Made in Britain
By Mike Small
Made in Britain was the 1983 British television play which propelled Tim Roth to stardom for his amazing portrayal of the skinhead Trevor. Yesterday it had a reincarnation as a backfiring social media debacle of the sort that would have an embarrassed PatronisingBT Lady spluttering into her Coco-Pops.
Both are tales of desperation –
#fundedbyukgov has spawned a whole new comedy genre. It’s the hashtag for Parody Britain. The botched brainchild of a nationalism running low on soft-power.
The whole Made in Britain flag-waving bonanza discloses a deep uncertainty by the British politicians about the degenerating project and shaky identity of Britain and Britishness. Combining nervous hand-wringing with emboldened flag-waving (a challenge of dexterity) David Torrance writes in today’s Herald (‘Britain is neither ‘broken’ nor a failed state’):
‘Of all the rhetoric produced by the referendum, the notion that the UK was somehow “broken” irritated me the most.’ And, we’re told, Tom Nairn is to blame.
Struggling just a little, Torrance explains that we are nowhere near as bad as Haiti before lighting on the arguments that the Malcolm Rifkind/Jack Straw incident are an example of brokenness. Complaining about James McEnaney writing in Commonweal he says:
“The argument makes little sense, for it implies that greed and rule breaking is somehow an inescapable product of a particular constitutional arrangement, which of course is ridiculous. Sir Malcolm (who certainly behaved badly) is, of course, a Scot, but then Mr McEnaney would presumably argue that Unionism had somehow corrupted an otherwise decent sensibility.”
It’s the oddest mixture of distortion and misunderstanding you’ll read in a long time. Now returning to his own desperately low-bar he established earlier Torrance cites the former Labour guru Will Hutton: “For all the egregious mistakes made on its behalf, the country is not a wasteland.”
“Not a Wasteland”.
Could we have that enameled onto the plaques maybe?
Torrance’s excitement can barely be contained by Hutton’s analysis but he does worry that “For too long constitutional debate has been much too Scotland-centric”. The statement is left hanging unexplained, like Boris on his zip-wire.
The problem is that not only does Hutton have a track record of picking apart the crisis of British economic injustice, none of his proposals and suggestions have seen the light of day.
The State We’re In (1995) must be an analysis that Torrance would find deeply disquieting. Hutton’s slightly vague left Keynesianism was quickly abandoned by New Labour. None of his ideas for reform have been taken up, nor will they.
In a review in the London Review of Books RW Johnston wrote:
The heart of Hutton’s book lies in his raking critique of the Thatcher period. This, heaven knows, has been done before but he does it exceedingly well. The sheer social vandalism of those years has lost none of its capacity to shock: the fact that homelessness has increased in every single year since 1979, an utter disgrace committed as a conscious act of policy; the £3 billion thrown away on bringing in and then abolishing the poll tax; the £22 billion given away in public assets sold under cost; the dreadful damage to the manufacturing base, which recaptured its 1979 level of production only in 1988; the crazy adherence to monetarism despite the fact that monetary growth in 1983-8 averaged 14.7 per cent while inflation averaged 4.7 per cent, quite invalidating the alleged causal link between these figures; the destruction of the Serps pension scheme and thus the deliberate infliction of poverty on millions of old people; and the wicked and deliberate increase in inequality of every kind. This last is what makes all the bombast about ‘Tory radicalism’ and Major’s ‘classlessness’ such a terrible, empty sham, for, as Hutton points out, the net effect of all these changes was ‘the entrenchment of the old class structure that Tory radicals affected to despise’, with the gap between those able and those unable to afford private health, welfare and education far, far worse at the end than when it began.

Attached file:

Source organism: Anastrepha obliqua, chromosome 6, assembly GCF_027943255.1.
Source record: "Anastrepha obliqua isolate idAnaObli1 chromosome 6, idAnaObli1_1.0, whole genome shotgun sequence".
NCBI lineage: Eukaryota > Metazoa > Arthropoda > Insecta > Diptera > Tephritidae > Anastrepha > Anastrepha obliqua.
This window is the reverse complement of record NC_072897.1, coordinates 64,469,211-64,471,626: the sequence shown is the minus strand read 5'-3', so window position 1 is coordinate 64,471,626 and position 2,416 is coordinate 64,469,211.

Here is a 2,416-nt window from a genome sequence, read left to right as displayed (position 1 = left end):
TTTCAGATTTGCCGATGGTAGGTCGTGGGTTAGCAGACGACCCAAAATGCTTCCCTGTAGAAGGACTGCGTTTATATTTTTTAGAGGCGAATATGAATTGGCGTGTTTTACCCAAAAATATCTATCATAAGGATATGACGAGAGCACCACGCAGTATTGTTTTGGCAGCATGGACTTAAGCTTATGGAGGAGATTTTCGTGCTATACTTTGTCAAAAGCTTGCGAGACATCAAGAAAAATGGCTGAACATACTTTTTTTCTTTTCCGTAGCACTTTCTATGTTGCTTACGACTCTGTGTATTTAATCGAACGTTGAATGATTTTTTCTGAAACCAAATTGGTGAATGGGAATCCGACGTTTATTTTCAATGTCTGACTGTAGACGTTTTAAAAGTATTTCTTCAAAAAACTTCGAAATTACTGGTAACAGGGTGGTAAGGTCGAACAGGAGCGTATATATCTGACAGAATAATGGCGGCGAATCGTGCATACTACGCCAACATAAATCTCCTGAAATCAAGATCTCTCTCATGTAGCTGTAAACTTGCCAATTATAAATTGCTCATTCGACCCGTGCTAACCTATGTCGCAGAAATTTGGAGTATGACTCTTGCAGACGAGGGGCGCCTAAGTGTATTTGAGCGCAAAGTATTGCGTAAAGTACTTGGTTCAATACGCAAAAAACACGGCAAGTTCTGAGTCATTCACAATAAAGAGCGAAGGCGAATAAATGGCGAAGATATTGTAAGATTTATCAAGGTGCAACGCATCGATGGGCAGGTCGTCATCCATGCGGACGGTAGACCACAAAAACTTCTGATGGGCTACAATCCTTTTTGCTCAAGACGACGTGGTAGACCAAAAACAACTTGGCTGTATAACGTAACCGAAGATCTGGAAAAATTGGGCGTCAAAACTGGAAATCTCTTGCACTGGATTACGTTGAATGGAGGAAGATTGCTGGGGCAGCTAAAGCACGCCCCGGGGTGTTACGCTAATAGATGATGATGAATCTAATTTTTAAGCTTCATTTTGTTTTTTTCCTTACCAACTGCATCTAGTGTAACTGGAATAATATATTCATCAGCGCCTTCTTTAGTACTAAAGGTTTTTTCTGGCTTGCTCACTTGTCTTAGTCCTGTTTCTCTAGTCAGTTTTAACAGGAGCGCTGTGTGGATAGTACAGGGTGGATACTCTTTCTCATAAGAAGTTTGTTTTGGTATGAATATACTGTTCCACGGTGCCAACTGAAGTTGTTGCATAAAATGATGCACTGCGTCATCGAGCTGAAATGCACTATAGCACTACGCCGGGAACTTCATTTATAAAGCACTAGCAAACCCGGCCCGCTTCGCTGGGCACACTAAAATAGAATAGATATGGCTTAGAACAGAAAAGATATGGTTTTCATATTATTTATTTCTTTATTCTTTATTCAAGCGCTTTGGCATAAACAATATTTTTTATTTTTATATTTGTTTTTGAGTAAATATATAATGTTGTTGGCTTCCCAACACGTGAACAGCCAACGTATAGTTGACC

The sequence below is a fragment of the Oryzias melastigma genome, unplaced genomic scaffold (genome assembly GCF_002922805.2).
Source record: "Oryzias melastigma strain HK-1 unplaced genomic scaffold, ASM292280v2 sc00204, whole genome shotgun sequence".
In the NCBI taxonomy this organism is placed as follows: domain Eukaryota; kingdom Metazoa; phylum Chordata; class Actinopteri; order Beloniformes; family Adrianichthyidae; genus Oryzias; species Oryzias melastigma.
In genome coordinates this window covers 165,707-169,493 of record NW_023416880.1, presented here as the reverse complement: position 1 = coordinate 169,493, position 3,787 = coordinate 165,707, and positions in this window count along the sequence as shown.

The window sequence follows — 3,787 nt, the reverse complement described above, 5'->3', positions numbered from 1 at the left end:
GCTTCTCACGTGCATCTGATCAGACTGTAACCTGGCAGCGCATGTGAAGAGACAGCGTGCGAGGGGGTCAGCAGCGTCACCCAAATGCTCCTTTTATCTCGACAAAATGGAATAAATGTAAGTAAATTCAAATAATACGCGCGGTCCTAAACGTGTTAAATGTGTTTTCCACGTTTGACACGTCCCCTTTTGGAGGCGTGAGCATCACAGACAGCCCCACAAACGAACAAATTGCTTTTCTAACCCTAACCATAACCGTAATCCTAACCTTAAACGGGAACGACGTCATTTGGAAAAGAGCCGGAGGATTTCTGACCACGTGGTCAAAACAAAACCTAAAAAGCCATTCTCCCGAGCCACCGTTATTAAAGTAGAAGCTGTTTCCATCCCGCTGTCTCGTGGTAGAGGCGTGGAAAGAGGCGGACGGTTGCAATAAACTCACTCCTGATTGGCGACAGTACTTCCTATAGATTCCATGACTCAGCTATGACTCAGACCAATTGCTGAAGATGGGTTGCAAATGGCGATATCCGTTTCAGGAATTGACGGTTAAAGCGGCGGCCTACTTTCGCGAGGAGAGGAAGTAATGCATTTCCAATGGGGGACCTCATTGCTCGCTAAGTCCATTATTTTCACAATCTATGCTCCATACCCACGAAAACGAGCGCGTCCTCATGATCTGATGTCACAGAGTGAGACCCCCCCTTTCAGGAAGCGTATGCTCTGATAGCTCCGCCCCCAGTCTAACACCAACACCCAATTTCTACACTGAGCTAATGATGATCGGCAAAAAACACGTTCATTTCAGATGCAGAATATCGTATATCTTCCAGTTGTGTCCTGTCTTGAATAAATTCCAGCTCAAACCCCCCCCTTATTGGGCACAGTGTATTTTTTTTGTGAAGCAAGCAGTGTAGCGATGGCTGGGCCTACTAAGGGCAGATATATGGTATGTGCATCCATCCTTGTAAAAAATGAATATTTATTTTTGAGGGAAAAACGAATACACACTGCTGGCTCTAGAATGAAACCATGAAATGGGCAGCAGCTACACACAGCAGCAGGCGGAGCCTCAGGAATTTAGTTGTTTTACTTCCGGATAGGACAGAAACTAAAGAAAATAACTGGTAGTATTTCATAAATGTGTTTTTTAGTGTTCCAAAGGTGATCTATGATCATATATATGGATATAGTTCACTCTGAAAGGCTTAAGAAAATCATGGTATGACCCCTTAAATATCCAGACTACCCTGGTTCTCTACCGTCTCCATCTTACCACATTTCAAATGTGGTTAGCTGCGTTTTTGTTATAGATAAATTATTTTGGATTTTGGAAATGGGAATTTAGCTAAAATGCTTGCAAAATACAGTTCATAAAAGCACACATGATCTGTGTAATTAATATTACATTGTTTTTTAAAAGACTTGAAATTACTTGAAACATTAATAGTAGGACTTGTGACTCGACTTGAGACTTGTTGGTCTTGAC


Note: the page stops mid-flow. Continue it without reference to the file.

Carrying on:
The problem for Torrance, and the latest discharge of British symbolism, is that the book review could be talking about any time and any government between now and 1979. Hutton’s articulate but futile rumblings over twenty-five years are the perfect example of how Britain is an irredeemable state characterised by patronage and studded by enshrined inequality.
This latest outbreak of fervent UnionJackery is being led by Danny Alexander who is promising to plaster Scotland with plaques as an antidote to ungrateful electoral collapse. As a tactic it’s almost certainly bound to piss off everyone apart from the tiny 20% of people who still identify themselves as British in Scotland.
I can think of nothing more annoying than stumbling across endless self-congratulatory Union Jacks everywhere as bankers hustle you out of money, the big business evades and avoids and the fabric of society is restructured by punitive changes to our social security system.
In place of transport connectivity, cultural cohesion or social equality we’re offered failed symbols enshrined in a bloody past.
Flags have been a trope and a treasure of Britishness for years as unity and cohesion disassemble. From Maggie fumbling with her tissues at the BA re-launch (1997), from Gerri Halliwell to Gerry Adams – to last years flegs protest in Belfast – the flag has been a contested, problematic image.
Red white and blue will soon be everywhere – a simulacrum for a functioning democracy.
Remember, where you are living is “Not a Wasteland”. Fly the flag.